Isla Vista residents are considering the area’s future as legislation proposing a community services district makes its way through the Capitol in Sacramento.  (Melinda Burns / Noozhawk photo)

Every Tuesday evening this year, a few dozen people, mainly students and homeowners, have been making history, drafting new ways to make their fractured community whole.

They meet in what used to be the Isla Vista clinic, and for now, they’re focused on Assembly Bill 3, introduced by Assemblyman Das Williams, D-Carpinteria, to allow a vote of the people on a community services district with taxation powers. Many of the long-timers don’t like the plan, but they want to be heard, so they’re helping to shape the legislation line by line.

More than a year after the tragic events of May 23, 2014, when six UC Santa Barbara students were murdered in Isla Vista by a deranged college dropout, there’s momentum for change in the area — a rare chance to “sequester a lot of power,” as a student put it, in the perennially under-funded and overcrowded community.

“It’s a magic moment, but it’s not going to be magic much longer,” said Tom Dixon, a longtime Isla Vista homeowner who has appeared with his wife, Sue, and Williams in a promotional video about AB3.

The bill has been passed out of the Assembly and will be taken up by the state Senate Governance and Finance Committee at 9:30 a.m. Wednesday. Sen. Bob Hertzberg, D-Van Nuys, the committee chairman, plans to visit Isla Vista on July 22.

“Isla Vista is a unique community, and I want to see for myself how the people there might be affected by this program,” Hertzberg said.

If AB3 is approved by the Legislature and signed into law by Gov. Jerry Brown this fall, Isla Vistans could be voting on a new community services district board as early as June, followed by a vote on a utility user tax in November 2016.

Other initiatives are moving forward, too.

The Santa Barbara County Board of Supervisors on June 10 approved $483,000 to refurbish the former church building next to the clinic as a community center — the largest county contribution in recent years toward a cherished Isla Vista dream.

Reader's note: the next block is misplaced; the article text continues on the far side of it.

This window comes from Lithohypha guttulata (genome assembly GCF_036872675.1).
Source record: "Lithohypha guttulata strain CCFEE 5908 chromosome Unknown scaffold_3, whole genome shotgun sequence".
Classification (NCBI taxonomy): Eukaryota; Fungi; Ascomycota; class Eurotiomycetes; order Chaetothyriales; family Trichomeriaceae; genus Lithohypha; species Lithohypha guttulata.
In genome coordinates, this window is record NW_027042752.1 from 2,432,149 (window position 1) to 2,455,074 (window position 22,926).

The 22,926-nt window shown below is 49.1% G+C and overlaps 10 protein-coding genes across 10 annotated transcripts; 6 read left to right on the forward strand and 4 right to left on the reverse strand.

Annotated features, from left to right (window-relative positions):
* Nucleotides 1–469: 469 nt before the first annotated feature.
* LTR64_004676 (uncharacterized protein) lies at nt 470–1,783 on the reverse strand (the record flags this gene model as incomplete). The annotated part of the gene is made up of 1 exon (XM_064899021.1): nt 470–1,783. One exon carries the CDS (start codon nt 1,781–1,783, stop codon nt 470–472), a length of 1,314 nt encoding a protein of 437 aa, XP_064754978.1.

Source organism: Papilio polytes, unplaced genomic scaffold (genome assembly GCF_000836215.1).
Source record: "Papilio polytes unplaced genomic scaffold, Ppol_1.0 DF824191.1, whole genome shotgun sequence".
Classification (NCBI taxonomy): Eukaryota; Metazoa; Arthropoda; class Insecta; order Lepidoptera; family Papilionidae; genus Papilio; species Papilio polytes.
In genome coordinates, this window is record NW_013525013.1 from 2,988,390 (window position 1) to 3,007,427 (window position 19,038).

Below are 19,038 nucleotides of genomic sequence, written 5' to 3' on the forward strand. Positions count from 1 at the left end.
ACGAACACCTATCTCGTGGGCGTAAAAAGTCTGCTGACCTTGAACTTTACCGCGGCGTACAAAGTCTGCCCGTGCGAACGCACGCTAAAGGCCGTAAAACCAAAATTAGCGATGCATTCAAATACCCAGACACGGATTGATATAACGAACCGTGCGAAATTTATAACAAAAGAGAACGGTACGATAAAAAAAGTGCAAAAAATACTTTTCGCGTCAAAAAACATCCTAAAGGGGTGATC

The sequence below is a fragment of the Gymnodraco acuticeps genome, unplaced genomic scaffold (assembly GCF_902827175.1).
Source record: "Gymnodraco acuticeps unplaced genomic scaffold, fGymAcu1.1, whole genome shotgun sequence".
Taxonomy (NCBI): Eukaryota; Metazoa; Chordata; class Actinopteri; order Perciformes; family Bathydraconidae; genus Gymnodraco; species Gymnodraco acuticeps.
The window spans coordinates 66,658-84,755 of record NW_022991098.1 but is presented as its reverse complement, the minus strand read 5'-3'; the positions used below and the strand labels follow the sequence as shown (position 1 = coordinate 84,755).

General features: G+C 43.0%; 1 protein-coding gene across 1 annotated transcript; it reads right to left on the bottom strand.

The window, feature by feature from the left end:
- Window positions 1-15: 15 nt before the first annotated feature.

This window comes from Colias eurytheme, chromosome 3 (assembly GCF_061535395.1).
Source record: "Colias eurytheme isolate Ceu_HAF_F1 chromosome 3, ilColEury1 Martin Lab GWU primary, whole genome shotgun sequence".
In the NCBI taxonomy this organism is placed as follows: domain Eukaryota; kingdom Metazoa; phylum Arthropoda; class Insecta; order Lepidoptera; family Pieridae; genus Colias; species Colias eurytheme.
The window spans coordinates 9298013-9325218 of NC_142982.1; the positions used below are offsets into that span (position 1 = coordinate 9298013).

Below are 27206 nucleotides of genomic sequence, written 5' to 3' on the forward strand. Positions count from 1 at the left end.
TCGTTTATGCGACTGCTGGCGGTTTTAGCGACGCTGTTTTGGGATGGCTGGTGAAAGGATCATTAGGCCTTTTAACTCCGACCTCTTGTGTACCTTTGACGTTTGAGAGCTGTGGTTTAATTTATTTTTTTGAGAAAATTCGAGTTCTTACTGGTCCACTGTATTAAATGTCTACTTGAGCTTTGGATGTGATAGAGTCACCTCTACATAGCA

And in response to heavy lobbying by the Associated Students of UCSB, the supervisors approved hiring a new sheriff’s deputy as a liaison between the community and the Isla Vista Foot Patrol.

Meanwhile, The Fund for Santa Barbara, a nonprofit community foundation, has launched an independent study on the financial feasibility of three governance options for Isla Vista: cityhood, a community services district and a municipal advisory council. The $65,000 study will be performed by Economic & Planning Systems Inc., a California land economics consulting firm, under the supervision of a community oversight committee.

The study is being paid for by The Fund for Santa Barbara; UCSB; Santa Barbara City College; the County of Santa Barbara; Jay Freeman, an Isla Vista business owner; Lanny Ebenstein, director emeritus of the Santa Barbara County Taxpayers Association; and crowdfunding. A draft is expected to be ready for public review in early September.

“The Fund looks at this as a unique opportunity to bring people together and to offer objective fiscal information,” said Nancy Weiss, associate director of The Fund for Santa Barbara. “Our goal is for a safer and healthier Isla Vista.”

That’s what everyone wants, but the young and old don’t always see eye to eye. Who should run Isla Vista? The students, who are temporary residents, but make up the majority of the population? Or the handful of homeowners and renters who have spent a lifetime in the community?

(Kristin Jackson graphic)

(Kristin Jackson graphic)

Sometimes, on Tuesdays, their frustration is palpable, as in this exchange:

Homeowner: “The university wants us to pay out for the problems they have created … You guys have to really consider why there are a whole lot of people your parents’ age who have been trying to get self-government for 25 years. You are going to create laws and you’ll be gone in a couple of years, and we’ll be here, paying the taxes and holding the bag. You’re handing a gift to the county and UCSB, and I haven’t seen any action from them. It’s shocking to me.”

Student: “We’re the ones being assaulted, and beat on by the police, and paying too much for an education that should be free and that you enjoyed. These issues cannot be resolved by the university or the county, because they don’t have the money. If you want the status quo, then say that. I have yet to hear another option that will change things.”